For the past five weeks, I have had the honor of participating in The Art of Food, a wonderful class at Cornish College of the Arts that has challenged me, fascinated me, and taught me so much.
I am clearly a cook and a food enthusiast, but I also have considered myself an artist at times. I took visual art classes throughout high school, mostly drawing but also a bit of photography. And although I have been a dancer all my life, my current practice of taking one ballet class per week doesn't make me feel like much of an "artist." But this class has expanded my view of what I do with food as legitimate art. I create, I plate, I photograph, and I write. These are all artistic endeavors, and I feel very fulfilled knowing that I have not forsaken creating art but have merely changed mediums: I work with the art of food.
I might show you photos from other class sessions in later posts--I'm partway through making a tart with foraged blackberries from class--but these photographs are all from tonight. Clare Barboza, an incredibly talented local food photographer, was our teacher and our inspiration this evening.
Clare's tips for shooting food were very straightforward and easy to understand. It's amazing how complicated it all gets, though, as the simple instructions add up.
First: it's all about the light. Turn off your flash. Put your food by a window. Use a tripod or steady your camera if need be. You usually want to avoid harsh direct light; diffuse or reflected light will make food more appetizing.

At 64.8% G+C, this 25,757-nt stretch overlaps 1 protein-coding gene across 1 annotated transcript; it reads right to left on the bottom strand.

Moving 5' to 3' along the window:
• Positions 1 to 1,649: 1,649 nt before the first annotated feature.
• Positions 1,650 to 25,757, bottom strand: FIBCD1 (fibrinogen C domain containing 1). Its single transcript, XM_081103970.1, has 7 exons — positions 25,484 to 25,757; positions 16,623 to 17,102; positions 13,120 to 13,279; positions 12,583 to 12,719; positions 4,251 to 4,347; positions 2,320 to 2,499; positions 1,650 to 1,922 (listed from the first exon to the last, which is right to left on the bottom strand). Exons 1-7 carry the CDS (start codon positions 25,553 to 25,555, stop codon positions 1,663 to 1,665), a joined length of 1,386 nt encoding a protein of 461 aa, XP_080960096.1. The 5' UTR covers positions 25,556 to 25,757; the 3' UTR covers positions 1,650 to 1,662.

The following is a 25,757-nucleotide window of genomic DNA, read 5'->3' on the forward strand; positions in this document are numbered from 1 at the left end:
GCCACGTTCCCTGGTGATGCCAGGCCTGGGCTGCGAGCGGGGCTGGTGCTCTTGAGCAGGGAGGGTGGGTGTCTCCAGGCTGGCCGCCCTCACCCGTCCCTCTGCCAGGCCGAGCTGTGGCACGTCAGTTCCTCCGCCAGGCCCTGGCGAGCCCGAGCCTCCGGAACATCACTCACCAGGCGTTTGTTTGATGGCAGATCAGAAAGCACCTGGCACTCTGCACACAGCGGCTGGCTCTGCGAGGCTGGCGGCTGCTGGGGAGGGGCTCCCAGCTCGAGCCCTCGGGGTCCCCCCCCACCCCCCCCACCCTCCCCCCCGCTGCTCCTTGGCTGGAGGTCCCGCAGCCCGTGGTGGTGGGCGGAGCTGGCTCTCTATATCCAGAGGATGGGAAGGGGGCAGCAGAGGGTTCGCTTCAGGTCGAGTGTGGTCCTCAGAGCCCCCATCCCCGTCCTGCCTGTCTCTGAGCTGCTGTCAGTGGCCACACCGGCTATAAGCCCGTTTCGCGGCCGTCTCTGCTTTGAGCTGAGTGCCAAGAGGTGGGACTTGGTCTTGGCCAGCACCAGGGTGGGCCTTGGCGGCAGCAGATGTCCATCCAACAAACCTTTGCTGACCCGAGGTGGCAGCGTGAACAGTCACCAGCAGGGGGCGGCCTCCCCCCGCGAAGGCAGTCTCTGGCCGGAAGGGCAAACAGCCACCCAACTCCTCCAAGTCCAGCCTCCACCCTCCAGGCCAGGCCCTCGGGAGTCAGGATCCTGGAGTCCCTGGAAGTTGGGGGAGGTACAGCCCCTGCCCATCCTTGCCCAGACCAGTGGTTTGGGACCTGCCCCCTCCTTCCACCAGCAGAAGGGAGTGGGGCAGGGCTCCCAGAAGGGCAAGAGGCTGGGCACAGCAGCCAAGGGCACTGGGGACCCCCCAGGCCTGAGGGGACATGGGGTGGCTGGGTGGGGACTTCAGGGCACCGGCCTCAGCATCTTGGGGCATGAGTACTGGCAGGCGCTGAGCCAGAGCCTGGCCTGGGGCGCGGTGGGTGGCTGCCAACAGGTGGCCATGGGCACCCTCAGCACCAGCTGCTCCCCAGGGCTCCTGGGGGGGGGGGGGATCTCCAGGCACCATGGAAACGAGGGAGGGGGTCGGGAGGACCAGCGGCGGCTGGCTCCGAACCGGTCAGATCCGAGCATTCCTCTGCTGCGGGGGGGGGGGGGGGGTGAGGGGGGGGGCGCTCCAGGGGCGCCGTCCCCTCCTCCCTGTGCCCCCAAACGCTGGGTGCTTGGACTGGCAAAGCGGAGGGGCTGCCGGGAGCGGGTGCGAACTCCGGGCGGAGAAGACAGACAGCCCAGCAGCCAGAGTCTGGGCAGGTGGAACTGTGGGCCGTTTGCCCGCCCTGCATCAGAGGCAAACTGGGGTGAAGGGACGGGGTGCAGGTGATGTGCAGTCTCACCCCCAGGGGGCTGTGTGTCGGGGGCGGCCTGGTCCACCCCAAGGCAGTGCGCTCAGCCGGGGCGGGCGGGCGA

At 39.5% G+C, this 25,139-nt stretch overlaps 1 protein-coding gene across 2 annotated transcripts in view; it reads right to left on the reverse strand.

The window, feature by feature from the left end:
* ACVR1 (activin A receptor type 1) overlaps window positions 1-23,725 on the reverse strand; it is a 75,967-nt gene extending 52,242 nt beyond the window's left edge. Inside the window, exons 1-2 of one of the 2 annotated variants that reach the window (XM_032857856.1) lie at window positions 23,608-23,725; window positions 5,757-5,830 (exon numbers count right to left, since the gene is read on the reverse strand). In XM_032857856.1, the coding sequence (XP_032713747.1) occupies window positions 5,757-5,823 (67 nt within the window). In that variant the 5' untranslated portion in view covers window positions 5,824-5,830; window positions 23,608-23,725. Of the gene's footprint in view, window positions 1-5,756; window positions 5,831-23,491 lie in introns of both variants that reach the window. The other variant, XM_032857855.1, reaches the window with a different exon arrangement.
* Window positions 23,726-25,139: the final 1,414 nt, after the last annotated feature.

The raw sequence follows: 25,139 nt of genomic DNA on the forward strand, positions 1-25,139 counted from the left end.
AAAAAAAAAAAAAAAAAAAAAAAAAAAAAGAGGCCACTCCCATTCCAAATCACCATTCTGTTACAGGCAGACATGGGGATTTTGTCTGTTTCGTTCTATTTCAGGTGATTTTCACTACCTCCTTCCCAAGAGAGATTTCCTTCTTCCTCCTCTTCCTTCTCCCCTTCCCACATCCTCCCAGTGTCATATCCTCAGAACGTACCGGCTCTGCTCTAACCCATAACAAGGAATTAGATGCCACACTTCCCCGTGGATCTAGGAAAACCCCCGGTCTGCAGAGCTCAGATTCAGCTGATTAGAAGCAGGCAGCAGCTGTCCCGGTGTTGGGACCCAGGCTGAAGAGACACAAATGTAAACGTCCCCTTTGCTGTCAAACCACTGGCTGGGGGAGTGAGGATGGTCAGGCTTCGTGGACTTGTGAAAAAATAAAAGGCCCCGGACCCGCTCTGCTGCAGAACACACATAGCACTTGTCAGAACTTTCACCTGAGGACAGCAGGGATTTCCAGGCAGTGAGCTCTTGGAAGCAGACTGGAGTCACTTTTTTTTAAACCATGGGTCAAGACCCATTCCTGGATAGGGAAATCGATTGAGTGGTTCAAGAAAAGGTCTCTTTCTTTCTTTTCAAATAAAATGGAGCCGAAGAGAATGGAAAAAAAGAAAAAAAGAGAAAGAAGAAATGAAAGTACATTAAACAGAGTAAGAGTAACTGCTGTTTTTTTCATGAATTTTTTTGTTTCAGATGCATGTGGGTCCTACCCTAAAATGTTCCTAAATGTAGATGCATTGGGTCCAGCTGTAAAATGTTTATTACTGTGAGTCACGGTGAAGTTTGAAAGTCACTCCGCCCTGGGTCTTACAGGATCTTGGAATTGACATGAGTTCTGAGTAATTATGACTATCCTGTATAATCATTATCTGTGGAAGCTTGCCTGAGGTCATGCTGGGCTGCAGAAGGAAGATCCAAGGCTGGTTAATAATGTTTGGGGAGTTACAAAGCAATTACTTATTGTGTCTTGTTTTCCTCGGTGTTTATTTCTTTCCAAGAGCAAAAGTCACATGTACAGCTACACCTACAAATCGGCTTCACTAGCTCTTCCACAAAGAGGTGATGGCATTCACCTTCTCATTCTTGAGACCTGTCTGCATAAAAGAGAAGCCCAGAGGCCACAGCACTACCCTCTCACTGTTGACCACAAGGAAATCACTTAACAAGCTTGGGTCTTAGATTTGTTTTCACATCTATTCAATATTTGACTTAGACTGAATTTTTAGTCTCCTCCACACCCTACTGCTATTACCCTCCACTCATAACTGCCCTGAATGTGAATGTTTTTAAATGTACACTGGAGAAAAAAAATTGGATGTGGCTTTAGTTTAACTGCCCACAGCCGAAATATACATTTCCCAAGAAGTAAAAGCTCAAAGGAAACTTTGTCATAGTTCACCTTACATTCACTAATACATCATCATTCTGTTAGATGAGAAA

Depth of field: It's hard to get much variation in focus with a point-and-shoot camera, but do play around with what is in your foreground and background. Clare calls this "thinking in layers." If you have a manual camera, consider using a smaller aperture to get a wider lens opening and a shallower range of what will be in focus. The hazy glow of a nicely blurred background is much more aesthetically pleasing than seeing all the junk on the wall behind the table.
Vary your angle. Shoot very close--I love macros, partially because my poor little point-and-shoot does have a slightly shallower depth of field on the macro setting. But try other things: shoot from the side, from directly above, from underneath even. Find a new vantage point.
Small food, or small amounts of food, photographs better. Use a dish that's smaller than what you'd want for dinner, and plate less food than you'd actually eat. Let the details shine.
Think about composition. Diagonals are your friend. If your food doesn't have diagonals, create them in your plating or the placement of your dishes. Put your subject off-center; something smack-dab in the middle of the picture is less interesting. Cut off half of your subject. Consider the rule of thirds. Work in odd numbers.
Crop wisely. This picture, in its original horizontal orientation, was a bit troubling. There was a big spot of nothing in the center, with too much balance in the objects around the edge, placed 1-2-3 just so. Cropped to square, it is much more dynamic.
Finally, practice. Practice, practice, and then practice some more. You don't need to be a cook to photograph food--just buy some beautiful produce and create a still life. Something as simple as slicing a lemon in half can bring so much "cooking" feel with essentially no preparation time.
And of course, have fun!